The nuances of clinical depression are utterly lost on anyone who doesn’t suffer from it, but an hour with Depression Quest or Actual Sunlight will clarify a lot. The contradictory symptoms and incongruous behaviors of those with depression are frustrating enough; toss in the heaps of confusion that appalling over-diagnosis has spawned and no wonder it’s such a misunderstood illness. Simply explaining why you drink or flake out on social engagements can’t possibly provide the same level of insight as letting people briefly live it. Is either game completely accurate or full-featured? No, but they’re enough to bring a degree of understanding.
TeamPixelPi’s Pulse lets us spend a few minutes as a person who once had normal eyesight but is now blind. It does a really interesting job of conflating different senses, perhaps affording some hint of what it’s like to be blind, ironically in the very visual medium of the video game. Of course, this field of experiential example-giving isn’t limited to disabilities. “What’s it like” to be broke, miserable, and unnoticed? Cart Life can tell you, if for some reason you want to know. All of these recent additions to the canon imply that developers are experimenting with the parameters and tools of the medium – which in turn gives reason to believe that the next several years will be a very, very exciting time for the role of games as more than entertainment.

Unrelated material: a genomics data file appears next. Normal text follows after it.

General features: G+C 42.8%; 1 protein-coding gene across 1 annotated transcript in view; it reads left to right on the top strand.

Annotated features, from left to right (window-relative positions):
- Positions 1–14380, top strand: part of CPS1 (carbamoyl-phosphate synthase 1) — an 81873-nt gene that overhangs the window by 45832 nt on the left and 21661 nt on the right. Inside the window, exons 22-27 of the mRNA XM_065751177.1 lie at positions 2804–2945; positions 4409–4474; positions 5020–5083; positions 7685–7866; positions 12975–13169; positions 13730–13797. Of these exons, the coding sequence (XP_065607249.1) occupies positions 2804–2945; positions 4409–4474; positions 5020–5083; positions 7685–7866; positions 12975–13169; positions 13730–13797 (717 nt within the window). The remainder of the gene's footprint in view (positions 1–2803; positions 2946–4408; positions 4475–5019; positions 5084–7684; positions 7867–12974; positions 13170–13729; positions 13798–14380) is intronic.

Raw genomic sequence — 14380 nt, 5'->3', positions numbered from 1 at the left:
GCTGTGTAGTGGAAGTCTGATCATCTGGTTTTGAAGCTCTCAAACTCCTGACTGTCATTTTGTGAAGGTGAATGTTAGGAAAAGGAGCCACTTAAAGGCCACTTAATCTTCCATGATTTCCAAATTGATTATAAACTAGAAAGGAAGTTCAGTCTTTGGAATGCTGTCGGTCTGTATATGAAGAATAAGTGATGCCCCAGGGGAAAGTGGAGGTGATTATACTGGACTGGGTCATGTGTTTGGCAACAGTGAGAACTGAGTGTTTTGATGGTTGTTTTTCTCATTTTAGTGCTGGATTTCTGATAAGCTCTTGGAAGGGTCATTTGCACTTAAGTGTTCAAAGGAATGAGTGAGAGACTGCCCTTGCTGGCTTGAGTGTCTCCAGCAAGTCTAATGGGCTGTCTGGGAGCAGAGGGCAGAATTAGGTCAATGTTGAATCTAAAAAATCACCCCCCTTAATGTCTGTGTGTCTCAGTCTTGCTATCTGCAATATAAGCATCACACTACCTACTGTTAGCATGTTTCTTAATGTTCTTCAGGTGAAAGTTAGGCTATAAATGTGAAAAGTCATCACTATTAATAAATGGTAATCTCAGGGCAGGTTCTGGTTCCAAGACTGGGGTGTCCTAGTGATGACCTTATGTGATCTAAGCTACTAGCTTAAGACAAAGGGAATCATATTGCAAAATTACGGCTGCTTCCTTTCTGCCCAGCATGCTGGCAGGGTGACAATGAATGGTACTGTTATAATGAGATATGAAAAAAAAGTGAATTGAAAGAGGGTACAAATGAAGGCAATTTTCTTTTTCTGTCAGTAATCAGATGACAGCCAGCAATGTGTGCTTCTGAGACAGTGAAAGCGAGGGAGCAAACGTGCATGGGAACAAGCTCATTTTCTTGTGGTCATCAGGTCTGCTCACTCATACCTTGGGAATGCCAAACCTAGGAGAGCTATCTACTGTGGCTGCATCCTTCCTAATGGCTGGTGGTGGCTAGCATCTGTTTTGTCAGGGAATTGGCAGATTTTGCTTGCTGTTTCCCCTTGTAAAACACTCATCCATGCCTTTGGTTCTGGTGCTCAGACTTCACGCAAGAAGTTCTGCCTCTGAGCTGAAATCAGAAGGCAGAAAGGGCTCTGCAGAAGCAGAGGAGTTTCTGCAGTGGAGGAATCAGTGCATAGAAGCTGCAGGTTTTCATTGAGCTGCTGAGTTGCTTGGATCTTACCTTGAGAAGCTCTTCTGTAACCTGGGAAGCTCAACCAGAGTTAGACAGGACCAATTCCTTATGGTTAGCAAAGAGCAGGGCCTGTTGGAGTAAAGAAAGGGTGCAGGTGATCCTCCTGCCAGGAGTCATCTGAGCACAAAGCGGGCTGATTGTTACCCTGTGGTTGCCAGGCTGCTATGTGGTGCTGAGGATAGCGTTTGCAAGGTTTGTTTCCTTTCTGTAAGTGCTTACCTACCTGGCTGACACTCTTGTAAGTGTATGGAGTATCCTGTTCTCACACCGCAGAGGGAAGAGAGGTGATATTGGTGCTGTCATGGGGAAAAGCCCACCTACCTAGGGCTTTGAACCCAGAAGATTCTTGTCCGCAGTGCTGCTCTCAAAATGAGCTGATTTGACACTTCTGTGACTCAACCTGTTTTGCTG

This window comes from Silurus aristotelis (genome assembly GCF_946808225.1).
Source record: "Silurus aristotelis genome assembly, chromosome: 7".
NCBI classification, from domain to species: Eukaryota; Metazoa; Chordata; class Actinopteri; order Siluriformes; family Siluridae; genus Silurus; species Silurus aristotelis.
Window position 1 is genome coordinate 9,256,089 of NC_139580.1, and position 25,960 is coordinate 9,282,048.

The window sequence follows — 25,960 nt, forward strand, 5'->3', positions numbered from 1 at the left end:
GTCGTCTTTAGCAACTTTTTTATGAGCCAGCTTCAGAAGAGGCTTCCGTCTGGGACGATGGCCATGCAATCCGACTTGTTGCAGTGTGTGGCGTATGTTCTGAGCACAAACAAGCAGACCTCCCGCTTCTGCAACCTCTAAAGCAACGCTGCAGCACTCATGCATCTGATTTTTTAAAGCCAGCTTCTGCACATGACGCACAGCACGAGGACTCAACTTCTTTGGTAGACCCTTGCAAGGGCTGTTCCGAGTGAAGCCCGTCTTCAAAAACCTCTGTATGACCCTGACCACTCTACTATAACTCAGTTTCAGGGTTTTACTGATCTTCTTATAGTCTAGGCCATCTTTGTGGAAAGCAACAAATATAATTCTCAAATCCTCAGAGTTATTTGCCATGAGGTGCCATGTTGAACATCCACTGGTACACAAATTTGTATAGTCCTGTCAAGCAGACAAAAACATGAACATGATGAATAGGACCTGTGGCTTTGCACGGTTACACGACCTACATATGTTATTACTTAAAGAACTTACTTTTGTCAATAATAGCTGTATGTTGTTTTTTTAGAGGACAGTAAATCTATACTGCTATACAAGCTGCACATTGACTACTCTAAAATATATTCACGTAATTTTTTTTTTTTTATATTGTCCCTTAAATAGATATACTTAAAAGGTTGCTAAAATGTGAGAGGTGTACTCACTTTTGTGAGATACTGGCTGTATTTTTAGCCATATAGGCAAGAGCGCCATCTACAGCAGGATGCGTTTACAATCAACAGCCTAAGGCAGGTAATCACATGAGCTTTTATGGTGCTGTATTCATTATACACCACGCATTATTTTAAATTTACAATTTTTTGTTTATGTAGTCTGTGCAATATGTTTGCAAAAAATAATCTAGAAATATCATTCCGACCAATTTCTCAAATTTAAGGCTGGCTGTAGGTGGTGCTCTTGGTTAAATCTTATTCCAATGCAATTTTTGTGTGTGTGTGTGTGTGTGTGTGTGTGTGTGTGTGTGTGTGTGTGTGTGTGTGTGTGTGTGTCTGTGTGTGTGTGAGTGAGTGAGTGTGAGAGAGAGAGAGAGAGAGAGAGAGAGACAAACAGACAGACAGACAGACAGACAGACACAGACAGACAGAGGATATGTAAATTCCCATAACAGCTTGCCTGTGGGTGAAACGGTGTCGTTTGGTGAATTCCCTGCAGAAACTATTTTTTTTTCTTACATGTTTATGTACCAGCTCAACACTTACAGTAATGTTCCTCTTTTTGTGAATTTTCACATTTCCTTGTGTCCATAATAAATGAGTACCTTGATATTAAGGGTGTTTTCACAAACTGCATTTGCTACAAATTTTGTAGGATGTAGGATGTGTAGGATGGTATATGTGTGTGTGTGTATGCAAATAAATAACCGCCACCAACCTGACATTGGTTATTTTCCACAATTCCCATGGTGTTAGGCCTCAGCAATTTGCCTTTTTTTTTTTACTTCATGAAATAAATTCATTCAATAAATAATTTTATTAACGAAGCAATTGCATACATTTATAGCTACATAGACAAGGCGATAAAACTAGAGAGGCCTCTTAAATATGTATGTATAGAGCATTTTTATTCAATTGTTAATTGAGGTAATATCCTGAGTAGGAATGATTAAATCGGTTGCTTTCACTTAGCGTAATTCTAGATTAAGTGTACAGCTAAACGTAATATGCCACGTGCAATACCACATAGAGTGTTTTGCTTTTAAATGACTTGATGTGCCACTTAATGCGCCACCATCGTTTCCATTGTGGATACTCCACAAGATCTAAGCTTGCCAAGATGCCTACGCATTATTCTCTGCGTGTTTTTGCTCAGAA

I don’t mean to disparage entertainment, or minimize its importance. None of the examples above are commercial, top-shelf products, partly because AAA titles have a specific role to fill, and getting too experimental there poses an economic risk. Big-studio games do tell us What It’s Like, they just have different priorities in doing so. One thing can’t be denied, though: a crucial milestone in the evolution and validation of any creative medium is when it stops being just one thing – just entertainment, just demonstrative, just whatever – and becomes many, probing its capacity as an expressive tool for the whole spectrum of human experience. I wonder what tons of things Are Like, not all of them fun or enjoyable. Most people do. People are curious. Pretty soon we’ll be able to find out for ourselves.